A major bravery medal given to a special forces soldier and celebrated by the Australian War Memorial may be stripped after the war crimes inquiry headed by Justice Paul Brereton found elements of the battle in which it was earned were “wilfully misreported” by a small SAS patrol.
The award is the only decoration singled out by the Brereton Inquiry’s redacted report, which on Thursday was published and which accuses more than two dozen special forces soldiers of alleged involvement in the murders of 39 Afghan prisoners and non-combatants. Some have been referred for criminal prosecution, and medals and other awards may be stripped from them.
A special forces soldier engages the Taliban in 2011.Credit:ADF
The Age and The Sydney Morning Herald has identified the date and location of the incident singled out, but cannot reveal the identity of the soldier because of a non-publication orderissued by Justice Brereton.
The report reveals that some, though not all, members of the small SAS patrol team involved in the battle which led to the gallantry award “wilfully misreported” an engagement with a purportedly “armed insurgent” when describing why an Afghan man was shot dead. Defence sources have confirmed that the on-the-ground reporting of the incident included a false account, relayed via radio back to a patrol base, that the dead man was patrolling with an AK-47 rifle. He carried no rifle.
Justice Brereton said that while it was still possible the Afghan man shot dead was an anti-coalition militia “spotter” trying to identify the location of western soldiers and therefore that his death was not a war crime, the deliberate embellishment “infected” a later recommendation that a soldier should be decorated for bravery. This misreporting, Justice Brereton said, led to a “false assumption that the anti‐coalition militia engaged was armed”.
The tainting of some awards will be a bitter pill for many SAS soldiers whose honours could become collateral damage, even if they were earned faithfully. Several of the SAS whistleblowers who have been praised for their courage in calling out bad conduct are highly decorated.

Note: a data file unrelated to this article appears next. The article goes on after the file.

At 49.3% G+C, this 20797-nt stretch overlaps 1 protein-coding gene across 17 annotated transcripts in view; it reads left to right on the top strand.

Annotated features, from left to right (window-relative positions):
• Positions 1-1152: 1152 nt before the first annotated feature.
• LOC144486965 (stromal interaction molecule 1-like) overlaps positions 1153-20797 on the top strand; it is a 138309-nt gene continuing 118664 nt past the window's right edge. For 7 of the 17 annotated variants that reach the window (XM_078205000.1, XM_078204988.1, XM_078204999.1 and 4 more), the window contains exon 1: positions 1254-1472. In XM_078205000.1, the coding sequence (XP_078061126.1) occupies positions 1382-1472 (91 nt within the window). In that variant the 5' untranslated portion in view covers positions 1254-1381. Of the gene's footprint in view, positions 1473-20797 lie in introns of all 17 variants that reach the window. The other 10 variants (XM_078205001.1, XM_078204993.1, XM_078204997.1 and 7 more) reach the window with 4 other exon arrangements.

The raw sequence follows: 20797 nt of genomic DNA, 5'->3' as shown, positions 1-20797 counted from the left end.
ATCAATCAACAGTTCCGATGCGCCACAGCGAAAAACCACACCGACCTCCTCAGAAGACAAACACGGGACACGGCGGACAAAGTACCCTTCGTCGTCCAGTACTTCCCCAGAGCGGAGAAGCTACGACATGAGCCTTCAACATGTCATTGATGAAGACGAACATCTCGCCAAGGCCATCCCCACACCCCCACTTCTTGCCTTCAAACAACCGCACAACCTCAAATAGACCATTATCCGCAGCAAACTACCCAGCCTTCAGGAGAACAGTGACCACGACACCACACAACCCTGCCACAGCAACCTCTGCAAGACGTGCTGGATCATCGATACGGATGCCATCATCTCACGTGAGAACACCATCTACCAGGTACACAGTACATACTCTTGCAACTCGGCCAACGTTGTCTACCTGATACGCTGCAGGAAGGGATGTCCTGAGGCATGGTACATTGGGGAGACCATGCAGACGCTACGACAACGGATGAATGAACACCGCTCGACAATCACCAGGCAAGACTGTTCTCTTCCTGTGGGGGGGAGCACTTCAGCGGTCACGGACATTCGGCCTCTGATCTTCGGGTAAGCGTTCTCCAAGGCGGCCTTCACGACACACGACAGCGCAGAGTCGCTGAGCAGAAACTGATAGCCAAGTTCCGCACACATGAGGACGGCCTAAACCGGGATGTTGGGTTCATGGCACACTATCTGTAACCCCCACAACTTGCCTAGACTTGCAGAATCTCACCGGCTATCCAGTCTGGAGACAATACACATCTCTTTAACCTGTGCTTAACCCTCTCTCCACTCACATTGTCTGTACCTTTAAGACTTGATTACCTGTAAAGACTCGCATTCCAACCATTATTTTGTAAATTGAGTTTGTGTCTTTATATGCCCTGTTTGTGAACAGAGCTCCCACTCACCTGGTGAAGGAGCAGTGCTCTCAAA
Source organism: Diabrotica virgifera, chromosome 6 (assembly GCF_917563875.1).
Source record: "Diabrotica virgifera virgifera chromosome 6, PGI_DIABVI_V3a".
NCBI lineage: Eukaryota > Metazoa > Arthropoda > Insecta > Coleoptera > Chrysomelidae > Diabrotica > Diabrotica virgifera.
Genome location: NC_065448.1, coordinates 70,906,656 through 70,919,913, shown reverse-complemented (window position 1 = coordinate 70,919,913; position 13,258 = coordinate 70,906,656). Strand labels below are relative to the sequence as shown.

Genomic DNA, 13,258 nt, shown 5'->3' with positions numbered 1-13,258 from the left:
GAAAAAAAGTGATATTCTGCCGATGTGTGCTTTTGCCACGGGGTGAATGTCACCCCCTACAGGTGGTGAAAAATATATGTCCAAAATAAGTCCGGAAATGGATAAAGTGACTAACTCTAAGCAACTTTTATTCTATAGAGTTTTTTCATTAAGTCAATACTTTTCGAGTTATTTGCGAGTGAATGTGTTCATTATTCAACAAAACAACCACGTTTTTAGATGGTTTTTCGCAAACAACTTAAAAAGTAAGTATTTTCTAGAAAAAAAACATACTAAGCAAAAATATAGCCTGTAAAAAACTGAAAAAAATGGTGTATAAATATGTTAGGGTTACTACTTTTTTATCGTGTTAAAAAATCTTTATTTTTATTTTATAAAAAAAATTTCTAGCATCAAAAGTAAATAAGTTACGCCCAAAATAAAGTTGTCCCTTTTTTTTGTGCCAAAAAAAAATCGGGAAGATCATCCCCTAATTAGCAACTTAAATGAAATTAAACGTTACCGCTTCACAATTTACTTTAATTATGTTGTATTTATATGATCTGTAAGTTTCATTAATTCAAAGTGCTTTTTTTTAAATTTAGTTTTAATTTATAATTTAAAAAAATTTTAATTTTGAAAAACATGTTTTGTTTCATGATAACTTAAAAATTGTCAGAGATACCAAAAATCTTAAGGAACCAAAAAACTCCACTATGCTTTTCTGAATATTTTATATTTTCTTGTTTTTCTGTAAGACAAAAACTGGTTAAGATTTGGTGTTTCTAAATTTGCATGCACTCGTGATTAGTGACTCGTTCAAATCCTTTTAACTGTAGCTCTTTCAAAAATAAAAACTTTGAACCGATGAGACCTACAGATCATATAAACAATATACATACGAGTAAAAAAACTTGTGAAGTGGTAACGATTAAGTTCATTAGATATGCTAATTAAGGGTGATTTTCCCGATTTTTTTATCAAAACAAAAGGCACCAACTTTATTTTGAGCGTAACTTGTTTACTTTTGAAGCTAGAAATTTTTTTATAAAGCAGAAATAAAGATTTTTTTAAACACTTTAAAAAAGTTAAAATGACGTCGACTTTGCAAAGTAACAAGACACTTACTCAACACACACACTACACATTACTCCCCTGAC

Chief of the Defence Force General Angus Campbell takes questions on Thursday.Credit:Alex Ellinghausen
On Thursday, the Chief of the Defence Force Angus Campbell announced some would lose unit citations as a result of the Brereton inquiry, even though these whistleblowers exposed rather than participated in alleged executions of prisoners and civilians.
The devastating findings continue to reverberate across Australia, the defence force and in Canberra.
Former prime minister John Howard said those charged with war crimes deserved the presumption of innocence, but said he felt distressed by the "chilling" revelations. Mr Howard, who committed Australian forces to Afghanistan in 2001, said he remained "intensely proud of the bravery and professionalism of those forces in the years that followed".
"None of this diminishes the distress that I and so many others feel about the contents of the Brereton inquiry [report],” he said.
Defence Minister Linda Reynolds, who served for 29 years in the Australian Army as a Reserve officer, said on Friday the report made her "physically ill" when she read it two weeks ago.
Former air chief marshal Sir Angus Houston, who was chief of the Defence Force between 2005 and 2011 and oversaw three deployments to Afghanistan, said he was “shocked and deeply disappointed”.